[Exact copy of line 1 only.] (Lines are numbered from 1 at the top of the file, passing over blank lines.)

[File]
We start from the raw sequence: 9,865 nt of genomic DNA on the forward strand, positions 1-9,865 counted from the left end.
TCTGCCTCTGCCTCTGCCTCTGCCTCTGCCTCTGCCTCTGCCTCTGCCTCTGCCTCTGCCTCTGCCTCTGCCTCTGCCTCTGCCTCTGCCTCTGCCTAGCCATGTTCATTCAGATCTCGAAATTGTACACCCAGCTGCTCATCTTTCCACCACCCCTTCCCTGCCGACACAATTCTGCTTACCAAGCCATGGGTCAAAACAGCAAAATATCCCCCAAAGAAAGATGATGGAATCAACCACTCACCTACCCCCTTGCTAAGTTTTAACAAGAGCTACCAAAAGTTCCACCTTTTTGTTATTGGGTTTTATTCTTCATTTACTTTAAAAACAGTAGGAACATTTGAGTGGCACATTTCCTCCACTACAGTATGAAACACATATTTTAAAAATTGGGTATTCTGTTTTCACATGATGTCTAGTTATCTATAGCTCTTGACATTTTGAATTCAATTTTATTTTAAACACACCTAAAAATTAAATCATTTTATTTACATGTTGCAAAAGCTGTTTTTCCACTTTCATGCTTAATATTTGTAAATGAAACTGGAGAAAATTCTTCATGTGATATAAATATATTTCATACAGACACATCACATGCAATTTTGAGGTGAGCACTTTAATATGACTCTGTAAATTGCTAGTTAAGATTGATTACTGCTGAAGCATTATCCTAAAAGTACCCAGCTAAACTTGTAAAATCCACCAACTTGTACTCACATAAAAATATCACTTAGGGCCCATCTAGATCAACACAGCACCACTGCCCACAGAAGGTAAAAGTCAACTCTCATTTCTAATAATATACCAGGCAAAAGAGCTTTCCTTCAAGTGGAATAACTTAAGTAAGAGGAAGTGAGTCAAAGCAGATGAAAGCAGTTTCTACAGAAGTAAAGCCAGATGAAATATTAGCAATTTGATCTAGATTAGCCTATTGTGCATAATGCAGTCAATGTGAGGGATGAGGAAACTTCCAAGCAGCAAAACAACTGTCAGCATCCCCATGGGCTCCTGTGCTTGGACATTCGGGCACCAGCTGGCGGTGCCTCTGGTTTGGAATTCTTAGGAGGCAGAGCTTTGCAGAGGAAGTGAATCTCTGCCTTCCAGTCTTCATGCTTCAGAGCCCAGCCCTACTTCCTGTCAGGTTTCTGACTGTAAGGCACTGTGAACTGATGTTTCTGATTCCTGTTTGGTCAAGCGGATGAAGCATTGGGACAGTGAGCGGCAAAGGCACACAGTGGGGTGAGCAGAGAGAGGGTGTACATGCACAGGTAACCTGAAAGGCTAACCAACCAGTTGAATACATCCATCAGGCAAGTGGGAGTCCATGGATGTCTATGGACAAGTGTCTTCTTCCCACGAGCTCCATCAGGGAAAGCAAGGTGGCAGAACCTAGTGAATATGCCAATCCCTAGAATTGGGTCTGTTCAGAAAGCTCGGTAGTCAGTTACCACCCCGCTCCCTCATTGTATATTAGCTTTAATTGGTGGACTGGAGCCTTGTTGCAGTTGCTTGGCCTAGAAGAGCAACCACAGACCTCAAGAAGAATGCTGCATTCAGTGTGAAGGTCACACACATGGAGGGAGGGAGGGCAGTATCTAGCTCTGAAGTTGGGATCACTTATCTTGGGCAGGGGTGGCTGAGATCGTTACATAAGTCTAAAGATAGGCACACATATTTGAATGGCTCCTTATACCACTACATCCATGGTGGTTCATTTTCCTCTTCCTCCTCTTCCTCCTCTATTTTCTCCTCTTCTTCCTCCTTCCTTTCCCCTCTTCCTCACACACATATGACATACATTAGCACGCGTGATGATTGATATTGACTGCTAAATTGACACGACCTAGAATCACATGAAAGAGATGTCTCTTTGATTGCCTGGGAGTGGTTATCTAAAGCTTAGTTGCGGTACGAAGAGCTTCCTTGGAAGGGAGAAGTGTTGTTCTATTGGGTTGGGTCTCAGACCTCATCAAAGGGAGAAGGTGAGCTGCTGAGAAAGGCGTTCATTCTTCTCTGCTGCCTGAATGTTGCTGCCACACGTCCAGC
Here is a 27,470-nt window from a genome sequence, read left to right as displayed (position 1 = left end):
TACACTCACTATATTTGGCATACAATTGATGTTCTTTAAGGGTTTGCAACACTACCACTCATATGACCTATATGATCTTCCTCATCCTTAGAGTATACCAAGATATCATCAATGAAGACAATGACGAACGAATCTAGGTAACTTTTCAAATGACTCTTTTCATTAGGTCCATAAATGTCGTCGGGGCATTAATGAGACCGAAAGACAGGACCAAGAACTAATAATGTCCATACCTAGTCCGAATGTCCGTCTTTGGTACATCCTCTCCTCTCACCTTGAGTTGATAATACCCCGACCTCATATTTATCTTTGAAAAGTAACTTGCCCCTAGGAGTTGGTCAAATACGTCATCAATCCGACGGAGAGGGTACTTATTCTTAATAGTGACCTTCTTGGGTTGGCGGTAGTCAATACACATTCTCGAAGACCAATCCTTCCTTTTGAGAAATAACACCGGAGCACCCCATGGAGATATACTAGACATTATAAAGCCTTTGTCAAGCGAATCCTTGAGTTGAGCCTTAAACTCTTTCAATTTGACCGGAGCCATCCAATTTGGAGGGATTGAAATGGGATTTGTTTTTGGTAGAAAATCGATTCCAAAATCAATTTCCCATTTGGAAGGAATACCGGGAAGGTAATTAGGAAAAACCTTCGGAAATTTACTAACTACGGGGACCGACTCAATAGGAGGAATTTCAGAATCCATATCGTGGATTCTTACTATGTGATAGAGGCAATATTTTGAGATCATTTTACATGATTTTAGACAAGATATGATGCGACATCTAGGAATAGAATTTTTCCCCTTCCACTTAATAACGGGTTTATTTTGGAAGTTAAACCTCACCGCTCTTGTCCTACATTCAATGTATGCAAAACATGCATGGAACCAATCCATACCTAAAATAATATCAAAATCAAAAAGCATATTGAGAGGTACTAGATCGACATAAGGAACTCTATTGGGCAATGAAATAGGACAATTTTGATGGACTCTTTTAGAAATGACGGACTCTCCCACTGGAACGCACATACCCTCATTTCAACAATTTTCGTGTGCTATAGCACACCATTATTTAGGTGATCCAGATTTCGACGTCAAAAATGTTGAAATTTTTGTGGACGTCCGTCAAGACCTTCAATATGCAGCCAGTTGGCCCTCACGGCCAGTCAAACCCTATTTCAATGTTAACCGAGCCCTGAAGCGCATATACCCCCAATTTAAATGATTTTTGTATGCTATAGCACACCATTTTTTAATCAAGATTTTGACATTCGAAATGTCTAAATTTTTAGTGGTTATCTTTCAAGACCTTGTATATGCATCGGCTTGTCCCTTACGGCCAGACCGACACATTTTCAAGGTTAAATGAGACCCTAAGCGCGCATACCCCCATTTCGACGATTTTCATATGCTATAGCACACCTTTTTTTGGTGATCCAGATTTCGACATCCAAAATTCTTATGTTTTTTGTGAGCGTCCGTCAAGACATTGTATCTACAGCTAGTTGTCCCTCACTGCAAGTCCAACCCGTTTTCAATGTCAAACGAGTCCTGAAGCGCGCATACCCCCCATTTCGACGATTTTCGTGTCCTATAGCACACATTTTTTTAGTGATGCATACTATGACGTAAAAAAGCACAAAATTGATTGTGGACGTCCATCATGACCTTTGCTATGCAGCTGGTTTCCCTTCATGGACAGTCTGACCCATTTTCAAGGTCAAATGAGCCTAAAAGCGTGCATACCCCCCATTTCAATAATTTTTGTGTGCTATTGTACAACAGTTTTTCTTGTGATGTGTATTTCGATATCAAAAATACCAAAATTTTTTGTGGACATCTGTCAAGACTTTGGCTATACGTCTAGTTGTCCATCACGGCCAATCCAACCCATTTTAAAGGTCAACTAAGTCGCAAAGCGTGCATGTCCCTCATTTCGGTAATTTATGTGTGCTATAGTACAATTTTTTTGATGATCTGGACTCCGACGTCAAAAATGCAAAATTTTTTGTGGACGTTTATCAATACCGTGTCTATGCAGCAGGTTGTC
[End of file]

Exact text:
We start from the raw sequence: 9,865 nt of genomic DNA on the forward strand, positions 1-9,865 counted from the left end.